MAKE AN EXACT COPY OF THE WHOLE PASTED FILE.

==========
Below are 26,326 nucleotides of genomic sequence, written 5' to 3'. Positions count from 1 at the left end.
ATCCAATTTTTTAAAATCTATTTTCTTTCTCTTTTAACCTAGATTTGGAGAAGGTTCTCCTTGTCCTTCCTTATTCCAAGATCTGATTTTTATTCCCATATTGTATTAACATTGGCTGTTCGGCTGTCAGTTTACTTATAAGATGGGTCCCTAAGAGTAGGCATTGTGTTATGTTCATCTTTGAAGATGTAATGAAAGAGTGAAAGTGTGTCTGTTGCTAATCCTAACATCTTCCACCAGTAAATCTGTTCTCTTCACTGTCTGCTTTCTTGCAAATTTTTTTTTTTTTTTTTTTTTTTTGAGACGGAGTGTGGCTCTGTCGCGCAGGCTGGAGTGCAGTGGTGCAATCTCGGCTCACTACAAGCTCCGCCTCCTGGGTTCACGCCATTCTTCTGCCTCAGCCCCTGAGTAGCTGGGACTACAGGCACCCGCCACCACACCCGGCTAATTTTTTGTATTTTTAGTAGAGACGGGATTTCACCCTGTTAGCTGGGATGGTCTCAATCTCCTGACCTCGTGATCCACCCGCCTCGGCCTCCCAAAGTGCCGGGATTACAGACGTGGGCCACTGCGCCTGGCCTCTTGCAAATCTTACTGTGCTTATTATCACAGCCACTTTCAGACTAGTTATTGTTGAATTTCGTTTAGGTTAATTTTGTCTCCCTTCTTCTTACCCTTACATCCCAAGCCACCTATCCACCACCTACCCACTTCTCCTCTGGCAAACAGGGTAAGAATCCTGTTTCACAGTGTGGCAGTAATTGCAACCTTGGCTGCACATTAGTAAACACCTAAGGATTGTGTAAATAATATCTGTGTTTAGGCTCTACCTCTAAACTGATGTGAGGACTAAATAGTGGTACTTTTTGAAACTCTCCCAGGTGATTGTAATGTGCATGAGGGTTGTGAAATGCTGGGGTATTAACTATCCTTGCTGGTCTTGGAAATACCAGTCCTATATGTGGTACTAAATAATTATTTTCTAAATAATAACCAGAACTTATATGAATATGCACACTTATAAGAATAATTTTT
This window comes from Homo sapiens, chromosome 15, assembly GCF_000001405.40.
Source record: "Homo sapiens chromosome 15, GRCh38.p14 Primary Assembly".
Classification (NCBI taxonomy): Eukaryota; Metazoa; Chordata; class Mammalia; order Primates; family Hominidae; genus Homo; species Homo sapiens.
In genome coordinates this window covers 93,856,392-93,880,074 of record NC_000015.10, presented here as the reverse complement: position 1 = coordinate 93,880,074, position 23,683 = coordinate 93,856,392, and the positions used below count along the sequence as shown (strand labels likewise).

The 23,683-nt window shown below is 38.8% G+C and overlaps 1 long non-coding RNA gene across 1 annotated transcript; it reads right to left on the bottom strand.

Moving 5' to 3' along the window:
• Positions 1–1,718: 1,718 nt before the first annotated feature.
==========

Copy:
Below are 26,326 nucleotides of genomic sequence, written 5' to 3'. Positions count from 1 at the left end.
ATCCAATTTTTTAAAATCTATTTTCTTTCTCTTTTAACCTAGATTTGGAGAAGGTTCTCCTTGTCCTTCCTTATTCCAAGATCTGATTTTTATTCCCATATTGTATTAACATTGGCTGTTCGGCTGTCAGTTTACTTATAAGATGGGTCCCTAAGAGTAGGCATTGTGTTATGTTCATCTTTGAAGATGTAATGAAAGAGTGAAAGTGTGTCTGTTGCTAATCCTAACATCTTCCACCAGTAAATCTGTTCTCTTCACTGTCTGCTTTCTTGCAAATTTTTTTTTTTTTTTTTTTTTTTTGAGACGGAGTGTGGCTCTGTCGCGCAGGCTGGAGTGCAGTGGTGCAATCTCGGCTCACTACAAGCTCCGCCTCCTGGGTTCACGCCATTCTTCTGCCTCAGCCCCTGAGTAGCTGGGACTACAGGCACCCGCCACCACACCCGGCTAATTTTTTGTATTTTTAGTAGAGACGGGATTTCACCCTGTTAGCTGGGATGGTCTCAATCTCCTGACCTCGTGATCCACCCGCCTCGGCCTCCCAAAGTGCCGGGATTACAGACGTGGGCCACTGCGCCTGGCCTCTTGCAAATCTTACTGTGCTTATTATCACAGCCACTTTCAGACTAGTTATTGTTGAATTTCGTTTAGGTTAATTTTGTCTCCCTTCTTCTTACCCTTACATCCCAAGCCACCTATCCACCACCTACCCACTTCTCCTCTGGCAAACAGGGTAAGAATCCTGTTTCACAGTGTGGCAGTAATTGCAACCTTGGCTGCACATTAGTAAACACCTAAGGATTGTGTAAATAATATCTGTGTTTAGGCTCTACCTCTAAACTGATGTGAGGACTAAATAGTGGTACTTTTTGAAACTCTCCCAGGTGATTGTAATGTGCATGAGGGTTGTGAAATGCTGGGGTATTAACTATCCTTGCTGGTCTTGGAAATACCAGTCCTATATGTGGTACTAAATAATTATTTTCTAAATAATAACCAGAACTTATATGAATATGCACACTTATAAGAATAATTTTT
This window comes from Homo sapiens, chromosome 15, assembly GCF_000001405.40.
Source record: "Homo sapiens chromosome 15, GRCh38.p14 Primary Assembly".
Classification (NCBI taxonomy): Eukaryota; Metazoa; Chordata; class Mammalia; order Primates; family Hominidae; genus Homo; species Homo sapiens.
In genome coordinates this window covers 93,856,392-93,880,074 of record NC_000015.10, presented here as the reverse complement: position 1 = coordinate 93,880,074, position 23,683 = coordinate 93,856,392, and the positions used below count along the sequence as shown (strand labels likewise).

The 23,683-nt window shown below is 38.8% G+C and overlaps 1 long non-coding RNA gene across 1 annotated transcript; it reads right to left on the bottom strand.

Moving 5' to 3' along the window:
• Positions 1–1,718: 1,718 nt before the first annotated feature.